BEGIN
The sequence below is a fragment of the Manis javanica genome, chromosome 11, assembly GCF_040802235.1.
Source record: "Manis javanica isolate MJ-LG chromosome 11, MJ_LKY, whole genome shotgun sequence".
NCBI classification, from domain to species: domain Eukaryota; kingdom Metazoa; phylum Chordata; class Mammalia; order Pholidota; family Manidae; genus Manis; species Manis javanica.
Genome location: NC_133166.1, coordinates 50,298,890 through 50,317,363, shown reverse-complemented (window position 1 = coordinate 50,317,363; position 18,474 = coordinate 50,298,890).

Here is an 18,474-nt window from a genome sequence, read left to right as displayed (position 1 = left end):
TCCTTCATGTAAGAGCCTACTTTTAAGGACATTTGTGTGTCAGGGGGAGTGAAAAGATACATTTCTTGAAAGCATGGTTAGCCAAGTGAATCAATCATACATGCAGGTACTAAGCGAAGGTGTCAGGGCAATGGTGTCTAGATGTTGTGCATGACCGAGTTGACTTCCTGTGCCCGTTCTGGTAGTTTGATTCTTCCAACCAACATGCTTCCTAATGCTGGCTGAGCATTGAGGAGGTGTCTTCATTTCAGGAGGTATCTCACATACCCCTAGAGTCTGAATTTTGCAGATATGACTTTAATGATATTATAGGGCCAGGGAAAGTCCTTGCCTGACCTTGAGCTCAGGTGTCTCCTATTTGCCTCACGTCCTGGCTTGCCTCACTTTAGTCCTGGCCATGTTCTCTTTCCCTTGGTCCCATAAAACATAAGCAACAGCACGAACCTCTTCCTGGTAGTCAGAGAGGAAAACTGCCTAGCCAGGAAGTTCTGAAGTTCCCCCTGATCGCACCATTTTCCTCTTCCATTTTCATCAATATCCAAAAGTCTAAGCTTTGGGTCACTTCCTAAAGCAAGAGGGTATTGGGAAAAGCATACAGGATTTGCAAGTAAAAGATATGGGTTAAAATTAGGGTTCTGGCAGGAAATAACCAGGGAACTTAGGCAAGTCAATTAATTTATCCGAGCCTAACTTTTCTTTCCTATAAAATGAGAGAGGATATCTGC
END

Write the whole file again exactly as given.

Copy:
The sequence below is a fragment of the Manis javanica genome, chromosome 11, assembly GCF_040802235.1.
Source record: "Manis javanica isolate MJ-LG chromosome 11, MJ_LKY, whole genome shotgun sequence".
NCBI classification, from domain to species: domain Eukaryota; kingdom Metazoa; phylum Chordata; class Mammalia; order Pholidota; family Manidae; genus Manis; species Manis javanica.
Genome location: NC_133166.1, coordinates 50,298,890 through 50,317,363, shown reverse-complemented (window position 1 = coordinate 50,317,363; position 18,474 = coordinate 50,298,890).

Here is an 18,474-nt window from a genome sequence, read left to right as displayed (position 1 = left end):
TCCTTCATGTAAGAGCCTACTTTTAAGGACATTTGTGTGTCAGGGGGAGTGAAAAGATACATTTCTTGAAAGCATGGTTAGCCAAGTGAATCAATCATACATGCAGGTACTAAGCGAAGGTGTCAGGGCAATGGTGTCTAGATGTTGTGCATGACCGAGTTGACTTCCTGTGCCCGTTCTGGTAGTTTGATTCTTCCAACCAACATGCTTCCTAATGCTGGCTGAGCATTGAGGAGGTGTCTTCATTTCAGGAGGTATCTCACATACCCCTAGAGTCTGAATTTTGCAGATATGACTTTAATGATATTATAGGGCCAGGGAAAGTCCTTGCCTGACCTTGAGCTCAGGTGTCTCCTATTTGCCTCACGTCCTGGCTTGCCTCACTTTAGTCCTGGCCATGTTCTCTTTCCCTTGGTCCCATAAAACATAAGCAACAGCACGAACCTCTTCCTGGTAGTCAGAGAGGAAAACTGCCTAGCCAGGAAGTTCTGAAGTTCCCCCTGATCGCACCATTTTCCTCTTCCATTTTCATCAATATCCAAAAGTCTAAGCTTTGGGTCACTTCCTAAAGCAAGAGGGTATTGGGAAAAGCATACAGGATTTGCAAGTAAAAGATATGGGTTAAAATTAGGGTTCTGGCAGGAAATAACCAGGGAACTTAGGCAAGTCAATTAATTTATCCGAGCCTAACTTTTCTTTCCTATAAAATGAGAGAGGATATCTGC